Theme: A Contrast
In this week’s lessons, we are again directed to the privilege of offering to the Lord our worship and our thanks for who he is, for what he has done, and for what he promises to do for his people. 
Scripture: Psalm 138:1-8
 There is a contrast between Psalm 137 and Psalm 138 to which we come now. In Psalm 137 the captive Israelites were unable to sing praise to God in the presence of their heathen captors. But in Psalm 138 a time has come not only when such praises are sung but also when the writer anticipates the praises of God being sung by the heathen themselves, even by their kings (vv. 4, 5). The psalms have been placed together to make this contrast and to teach that although there is a time for silence, lest we cast our pearls before swine (Matt. 7:6), there is also a time for bold confession. We must be bold to praise God when others will not praise him.
Psalm 138 is the first of a group of eight psalms that are ascribed to David, the last of David’s psalms in the Psalter. About half the psalms are ascribed to him.1
Recent studies of the psalms question these ascriptions, especially of these last psalms. But there is no reason why they cannot have been written by David; in fact, there is much to suggest that David was the author. Psalm 138 sounds much like David’s other compositions. For example, verse 1 echoes Psalm 9:1, verse 2 echoes Psalm 5:7, verse 7 echoes Psalm 23:4, and verse 8 echoes Psalm 57:3.2 (There is also an echo of verse 6 in Psalm 113:5-9, though Psalm 113 is not by David.) Psalm 138 is also aware of enemies, as virtually all David’s psalms are, and it expresses both zeal for God and humility before him, which is almost a Davidic signature. Derek Kidner says, “There is a fine blend of boldness and humility from the outset; boldness to confess the Lord before the gods, humility to bow down before him.”3
Alexander Maclaren says of these compositions, “[They stand] where a ‘find’ of Davidic psalms at a late date would naturally be put,” noting that Psalm 138 is “unlike those which precede it and has many affinities with the earlier psalms ascribed to David.”3
If Psalm 138 is by David, it may be a grateful response to God’s promise to him recorded in 2 Samuel 7. That is the chapter in which God promised David a kingdom that would endure forever through the reign of a future messianic king. H. C. Leupold suggests that this is exactly what the psalm is about, pointing out that some great promise must be intended by the claim of verse 8: “The LORD will fulfill his purpose for me.”5 If this is the case, then the psalm is basically a psalm of thanks to God for this blessing and is even somewhat messianic since it is before this coming Messiah that the kings of the earth will bow when they come to praise God (vv. 4, 5). The word translated “I will praise” in verses 1, 2 and 4 more precisely means, “I will give thanks.”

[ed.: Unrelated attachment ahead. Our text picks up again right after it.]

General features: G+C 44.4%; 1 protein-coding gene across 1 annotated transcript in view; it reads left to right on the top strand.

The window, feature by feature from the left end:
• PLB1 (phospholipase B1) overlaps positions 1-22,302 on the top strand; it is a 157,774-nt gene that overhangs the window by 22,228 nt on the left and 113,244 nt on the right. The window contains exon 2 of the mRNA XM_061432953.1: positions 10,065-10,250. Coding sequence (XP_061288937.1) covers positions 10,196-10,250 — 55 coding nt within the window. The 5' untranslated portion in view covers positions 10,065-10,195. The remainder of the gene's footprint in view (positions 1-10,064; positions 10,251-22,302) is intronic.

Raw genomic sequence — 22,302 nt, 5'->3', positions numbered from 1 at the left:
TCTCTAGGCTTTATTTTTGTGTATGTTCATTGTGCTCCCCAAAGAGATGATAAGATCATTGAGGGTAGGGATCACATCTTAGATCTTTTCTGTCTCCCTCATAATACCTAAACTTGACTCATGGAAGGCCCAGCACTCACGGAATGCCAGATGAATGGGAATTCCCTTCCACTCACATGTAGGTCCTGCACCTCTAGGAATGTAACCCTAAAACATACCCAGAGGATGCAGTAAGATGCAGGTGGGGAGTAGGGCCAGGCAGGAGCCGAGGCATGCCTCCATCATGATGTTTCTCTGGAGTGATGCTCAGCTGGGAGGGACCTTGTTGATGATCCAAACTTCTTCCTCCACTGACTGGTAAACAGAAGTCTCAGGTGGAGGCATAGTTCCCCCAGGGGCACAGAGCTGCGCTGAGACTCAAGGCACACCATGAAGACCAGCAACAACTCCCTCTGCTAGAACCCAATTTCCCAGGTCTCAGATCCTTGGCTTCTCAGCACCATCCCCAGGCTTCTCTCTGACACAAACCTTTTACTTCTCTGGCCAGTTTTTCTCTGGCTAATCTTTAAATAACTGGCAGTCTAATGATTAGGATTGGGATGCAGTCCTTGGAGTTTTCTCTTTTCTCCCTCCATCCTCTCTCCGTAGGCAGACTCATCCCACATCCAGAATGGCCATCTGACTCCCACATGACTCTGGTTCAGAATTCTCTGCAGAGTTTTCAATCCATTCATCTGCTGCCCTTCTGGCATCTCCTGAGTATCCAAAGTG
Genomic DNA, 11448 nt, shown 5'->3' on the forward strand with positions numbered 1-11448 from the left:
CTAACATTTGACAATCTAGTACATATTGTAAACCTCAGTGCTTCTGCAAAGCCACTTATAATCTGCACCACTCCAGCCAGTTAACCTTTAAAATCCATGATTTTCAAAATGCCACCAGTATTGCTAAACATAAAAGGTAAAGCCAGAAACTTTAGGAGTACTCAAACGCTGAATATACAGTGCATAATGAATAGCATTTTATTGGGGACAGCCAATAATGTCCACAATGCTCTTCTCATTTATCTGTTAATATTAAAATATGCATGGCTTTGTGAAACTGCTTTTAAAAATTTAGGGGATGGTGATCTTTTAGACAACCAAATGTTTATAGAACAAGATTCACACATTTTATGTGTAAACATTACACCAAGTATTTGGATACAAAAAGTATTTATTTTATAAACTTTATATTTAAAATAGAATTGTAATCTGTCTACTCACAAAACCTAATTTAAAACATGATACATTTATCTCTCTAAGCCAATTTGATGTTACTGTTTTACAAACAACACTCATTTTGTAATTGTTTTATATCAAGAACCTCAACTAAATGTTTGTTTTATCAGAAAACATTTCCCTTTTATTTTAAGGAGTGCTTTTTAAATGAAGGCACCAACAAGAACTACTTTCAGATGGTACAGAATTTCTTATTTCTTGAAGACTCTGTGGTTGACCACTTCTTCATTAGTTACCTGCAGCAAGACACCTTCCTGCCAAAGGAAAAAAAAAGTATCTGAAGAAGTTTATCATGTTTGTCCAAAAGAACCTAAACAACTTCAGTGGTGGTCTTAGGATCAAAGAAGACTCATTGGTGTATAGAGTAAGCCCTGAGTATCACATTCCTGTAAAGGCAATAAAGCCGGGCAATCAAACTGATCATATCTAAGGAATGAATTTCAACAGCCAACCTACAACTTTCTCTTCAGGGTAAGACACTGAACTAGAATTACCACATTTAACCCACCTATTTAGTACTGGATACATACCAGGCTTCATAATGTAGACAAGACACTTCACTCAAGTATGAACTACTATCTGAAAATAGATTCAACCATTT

1Psalms 3-9, 11-32, 34-41, 51-65, 68-70, 86, 101, 103, 108-110, 122, 124, 131, 133, 138-145. There are seventy-three Davidic psalms in all. 
2H. C. Leupold, Exposition of the Psalms (Grand Rapids, MI: Baker, 1969), p. 938.
3Derek Kidner, Psalms 73-150: A Commentary on Books III-V of the Psalms (Downers Grove, IL: InterVarsity, 1975), p. 461.
4Alexander Maclaren, The Psalms, vol. 3, Psalms 90-150 (New York: A. C. Armstrong and Son, 1894), pp. 376, 377. 
5H. C. Leupold, Exposition of the Psalms, p. 938.
Study Questions:

What is different between the settings of Psalms 137 and 138?
Why can we attribute Psalm 138 to David?
What does verse 8 of this psalm reveal?

Key Point: We must be bold to praise God when others will not praise him.
For Further Study: Download and listen for free to Philip Ryken’s message, “Giving Praise to God.” (Discount will be applied at checkout.)

Study Questions
Tagged under
More Resources from James Montgomery Boice

Subscribe to the Think & Act Biblically Devotional

Alliance of Confessional Evangelicals

About the Alliance

The Alliance is a coalition of believers who hold to the historic creeds and confessions of the Reformed faith and proclaim biblical doctrine in order to foster a Reformed awakening in today’s Church.

Canadian Donors

Canadian Committee of The Bible Study Hour
PO Box 24087, RPO Josephine
North Bay, ON, P1B 0C7